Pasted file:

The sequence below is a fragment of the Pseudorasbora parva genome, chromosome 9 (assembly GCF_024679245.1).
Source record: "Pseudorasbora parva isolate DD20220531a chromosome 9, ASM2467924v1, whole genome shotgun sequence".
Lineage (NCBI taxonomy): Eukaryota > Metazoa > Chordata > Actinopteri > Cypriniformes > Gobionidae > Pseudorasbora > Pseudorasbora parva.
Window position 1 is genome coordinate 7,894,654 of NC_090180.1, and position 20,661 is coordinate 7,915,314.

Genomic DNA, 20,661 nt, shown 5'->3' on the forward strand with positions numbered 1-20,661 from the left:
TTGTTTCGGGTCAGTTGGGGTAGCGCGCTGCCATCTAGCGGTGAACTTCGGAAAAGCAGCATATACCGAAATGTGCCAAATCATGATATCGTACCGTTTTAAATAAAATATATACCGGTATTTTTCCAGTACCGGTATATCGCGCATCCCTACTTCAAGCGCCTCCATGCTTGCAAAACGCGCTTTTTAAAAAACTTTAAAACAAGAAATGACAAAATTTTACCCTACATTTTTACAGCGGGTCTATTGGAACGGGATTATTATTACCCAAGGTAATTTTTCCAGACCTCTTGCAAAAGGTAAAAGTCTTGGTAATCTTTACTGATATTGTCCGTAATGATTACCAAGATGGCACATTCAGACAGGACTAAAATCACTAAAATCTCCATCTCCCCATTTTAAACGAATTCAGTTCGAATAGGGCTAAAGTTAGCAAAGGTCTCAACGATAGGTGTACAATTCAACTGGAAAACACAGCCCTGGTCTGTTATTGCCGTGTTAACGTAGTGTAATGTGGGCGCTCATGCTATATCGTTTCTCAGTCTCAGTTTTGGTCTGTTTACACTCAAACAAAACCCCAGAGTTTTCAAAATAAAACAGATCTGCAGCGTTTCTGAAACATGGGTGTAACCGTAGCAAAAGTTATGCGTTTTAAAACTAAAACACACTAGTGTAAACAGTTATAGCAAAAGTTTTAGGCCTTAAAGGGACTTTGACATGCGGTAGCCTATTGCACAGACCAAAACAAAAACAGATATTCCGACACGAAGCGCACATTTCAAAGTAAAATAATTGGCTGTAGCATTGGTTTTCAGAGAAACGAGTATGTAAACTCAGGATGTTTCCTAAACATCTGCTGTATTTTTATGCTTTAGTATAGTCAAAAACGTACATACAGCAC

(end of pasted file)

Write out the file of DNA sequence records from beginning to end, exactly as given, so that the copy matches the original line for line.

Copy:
The sequence below is a fragment of the Pseudorasbora parva genome, chromosome 9 (assembly GCF_024679245.1).
Source record: "Pseudorasbora parva isolate DD20220531a chromosome 9, ASM2467924v1, whole genome shotgun sequence".
Lineage (NCBI taxonomy): Eukaryota > Metazoa > Chordata > Actinopteri > Cypriniformes > Gobionidae > Pseudorasbora > Pseudorasbora parva.
Window position 1 is genome coordinate 7,894,654 of NC_090180.1, and position 20,661 is coordinate 7,915,314.

Genomic DNA, 20,661 nt, shown 5'->3' on the forward strand with positions numbered 1-20,661 from the left:
TTGTTTCGGGTCAGTTGGGGTAGCGCGCTGCCATCTAGCGGTGAACTTCGGAAAAGCAGCATATACCGAAATGTGCCAAATCATGATATCGTACCGTTTTAAATAAAATATATACCGGTATTTTTCCAGTACCGGTATATCGCGCATCCCTACTTCAAGCGCCTCCATGCTTGCAAAACGCGCTTTTTAAAAAACTTTAAAACAAGAAATGACAAAATTTTACCCTACATTTTTACAGCGGGTCTATTGGAACGGGATTATTATTACCCAAGGTAATTTTTCCAGACCTCTTGCAAAAGGTAAAAGTCTTGGTAATCTTTACTGATATTGTCCGTAATGATTACCAAGATGGCACATTCAGACAGGACTAAAATCACTAAAATCTCCATCTCCCCATTTTAAACGAATTCAGTTCGAATAGGGCTAAAGTTAGCAAAGGTCTCAACGATAGGTGTACAATTCAACTGGAAAACACAGCCCTGGTCTGTTATTGCCGTGTTAACGTAGTGTAATGTGGGCGCTCATGCTATATCGTTTCTCAGTCTCAGTTTTGGTCTGTTTACACTCAAACAAAACCCCAGAGTTTTCAAAATAAAACAGATCTGCAGCGTTTCTGAAACATGGGTGTAACCGTAGCAAAAGTTATGCGTTTTAAAACTAAAACACACTAGTGTAAACAGTTATAGCAAAAGTTTTAGGCCTTAAAGGGACTTTGACATGCGGTAGCCTATTGCACAGACCAAAACAAAAACAGATATTCCGACACGAAGCGCACATTTCAAAGTAAAATAATTGGCTGTAGCATTGGTTTTCAGAGAAACGAGTATGTAAACTCAGGATGTTTCCTAAACATCTGCTGTATTTTTATGCTTTAGTATAGTCAAAAACGTACATACAGCAC